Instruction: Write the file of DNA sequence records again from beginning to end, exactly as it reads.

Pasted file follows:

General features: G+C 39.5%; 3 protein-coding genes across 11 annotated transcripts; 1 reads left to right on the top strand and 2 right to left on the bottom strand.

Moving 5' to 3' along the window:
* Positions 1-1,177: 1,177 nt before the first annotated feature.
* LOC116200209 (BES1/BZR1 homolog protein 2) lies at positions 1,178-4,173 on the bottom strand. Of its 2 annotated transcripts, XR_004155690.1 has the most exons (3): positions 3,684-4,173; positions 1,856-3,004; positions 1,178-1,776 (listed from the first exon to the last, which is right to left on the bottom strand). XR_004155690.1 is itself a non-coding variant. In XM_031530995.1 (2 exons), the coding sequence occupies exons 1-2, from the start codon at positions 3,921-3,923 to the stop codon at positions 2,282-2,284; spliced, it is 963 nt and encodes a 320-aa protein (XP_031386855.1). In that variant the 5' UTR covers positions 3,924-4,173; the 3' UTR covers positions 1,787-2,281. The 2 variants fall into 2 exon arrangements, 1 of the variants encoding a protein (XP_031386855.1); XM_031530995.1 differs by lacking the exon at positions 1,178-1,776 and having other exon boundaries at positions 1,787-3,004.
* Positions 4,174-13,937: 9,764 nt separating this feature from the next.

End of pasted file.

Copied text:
General features: G+C 39.5%; 3 protein-coding genes across 11 annotated transcripts; 1 reads left to right on the top strand and 2 right to left on the bottom strand.

Moving 5' to 3' along the window:
* Positions 1-1,177: 1,177 nt before the first annotated feature.
* LOC116200209 (BES1/BZR1 homolog protein 2) lies at positions 1,178-4,173 on the bottom strand. Of its 2 annotated transcripts, XR_004155690.1 has the most exons (3): positions 3,684-4,173; positions 1,856-3,004; positions 1,178-1,776 (listed from the first exon to the last, which is right to left on the bottom strand). XR_004155690.1 is itself a non-coding variant. In XM_031530995.1 (2 exons), the coding sequence occupies exons 1-2, from the start codon at positions 3,921-3,923 to the stop codon at positions 2,282-2,284; spliced, it is 963 nt and encodes a 320-aa protein (XP_031386855.1). In that variant the 5' UTR covers positions 3,924-4,173; the 3' UTR covers positions 1,787-2,281. The 2 variants fall into 2 exon arrangements, 1 of the variants encoding a protein (XP_031386855.1); XM_031530995.1 differs by lacking the exon at positions 1,178-1,776 and having other exon boundaries at positions 1,787-3,004.
* Positions 4,174-13,937: 9,764 nt separating this feature from the next.